S.N.P.F. under fire over proposed 10% contribution increase

The Samoa National Provident Fund (SNPF) has defended itself against claims from concerned Chamber of Commerce members, who said the move to increase contributions to 10 per cent over three years is rushed, and done without due consultation with the private sector.

CEO of the Fund, Pauli Prince Suhren met the membership on Monday night to explain the increase and how it will benefit not only the members and their retirement funds, but the nation as a whole through investments that the fund will be able to make.

Several members, such as Valerie Saena Tuia of Taumeasina Rentals said they were disappointed in the lack of a consultation process.

“Really the private sector has not been consulted on these issues,” Ms Tuia said.

“The issues brought up today (Monday) are very serious issues from the employers' perspective.

“Has there been a study carried out on the employers and on the members? It’s a big jump for us as employers. For you it is small but for us it is a big amount to factor in.”

Responding to the concerns over a lack of consultation, Pauli said the S.N.P.F did in fact circulate a survey to both employers and employees 12 months ago, and the results showed an even amount of support for and against an increase in contributions.

“We did circulate last year around this time a questionnaire to 250 of the top employers in Samoa including members of the Chamber,” he explained, adding that the questionnaire included asking whether the employer would support a contribution increase.

“The results understandably, because of the size of the sample, may or may not reflect where opinion is at in terms of all employers, but it did indicate a 50/50 split. 

“We also did a similar survey of employees and the result was approximately 60 per cent did agree with a rise and 40 did not.”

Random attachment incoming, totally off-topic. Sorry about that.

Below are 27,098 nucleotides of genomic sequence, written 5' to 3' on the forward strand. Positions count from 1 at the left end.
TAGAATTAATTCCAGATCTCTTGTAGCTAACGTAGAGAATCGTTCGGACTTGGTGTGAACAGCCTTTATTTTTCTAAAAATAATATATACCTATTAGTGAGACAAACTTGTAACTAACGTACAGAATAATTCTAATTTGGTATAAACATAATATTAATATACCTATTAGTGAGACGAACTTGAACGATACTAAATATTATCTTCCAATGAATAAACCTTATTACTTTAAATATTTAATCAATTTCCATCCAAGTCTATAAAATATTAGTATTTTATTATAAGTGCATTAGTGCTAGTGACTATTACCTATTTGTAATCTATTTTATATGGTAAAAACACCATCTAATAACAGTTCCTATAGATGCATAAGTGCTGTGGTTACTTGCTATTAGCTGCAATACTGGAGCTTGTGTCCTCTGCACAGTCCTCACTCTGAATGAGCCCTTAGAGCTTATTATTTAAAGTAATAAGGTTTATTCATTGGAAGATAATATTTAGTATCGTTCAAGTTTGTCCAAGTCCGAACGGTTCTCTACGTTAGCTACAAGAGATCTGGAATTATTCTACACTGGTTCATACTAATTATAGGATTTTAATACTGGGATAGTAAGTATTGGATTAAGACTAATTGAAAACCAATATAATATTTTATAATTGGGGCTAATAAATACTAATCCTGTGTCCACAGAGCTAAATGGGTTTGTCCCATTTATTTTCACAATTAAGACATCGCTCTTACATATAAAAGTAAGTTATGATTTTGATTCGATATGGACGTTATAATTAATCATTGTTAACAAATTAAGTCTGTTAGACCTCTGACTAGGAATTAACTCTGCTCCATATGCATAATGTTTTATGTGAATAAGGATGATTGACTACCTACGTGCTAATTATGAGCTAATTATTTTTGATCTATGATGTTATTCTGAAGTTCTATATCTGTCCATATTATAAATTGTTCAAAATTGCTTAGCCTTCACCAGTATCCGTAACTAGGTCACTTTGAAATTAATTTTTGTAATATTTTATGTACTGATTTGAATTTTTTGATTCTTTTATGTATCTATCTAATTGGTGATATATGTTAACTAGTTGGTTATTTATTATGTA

In conversations with the Chamber secretariat in the last week, Pauli said he has learned the questionnaire may not have been filled out by the intended persons, despite letters addressed specifically to the general managers or managing directors of the surveyed companies.

“It’s beyond our control whether it was answered by the persons that should have answered it,” he said.

“Cabinet approved it in March and the fund was not at liberty to say whether there would be an increase – until and unless Cabinet gives a green light – which they did a few weeks ago, which is why we are now able to talk about it at liberty and more than happy to answer questions.”

Pauli acknowledged the survey could have been done better, but he recognises that most employers are largely concerned with the cost of the increase to their business, which is why the fund will work with employers to make the transition easier.

“I am giving you assurance that we are ready to assist everyone here,” he said.

“There are employers out there that are able to fund the extra 1 per cent over the next three years without a problem. 

“There are those who will not, and that is why we are able to offer an assistance package, for those willing to take it up come the time when we raise the contributions.”

He added that perhaps increasing contributions to the fund is never convenient, and that at least the staggered increase over three years will help.

“I don’t envisage a situation where I come to Chamber and ask whether you would accept a 10 per cent increase in 2025 and the answer would be yes. 

“From our point of view – and I speak for the fund and for the Government as well – providing the phased increase is a way to be able to smoothen it, and for each employer to be able to negotiate with the fund.”

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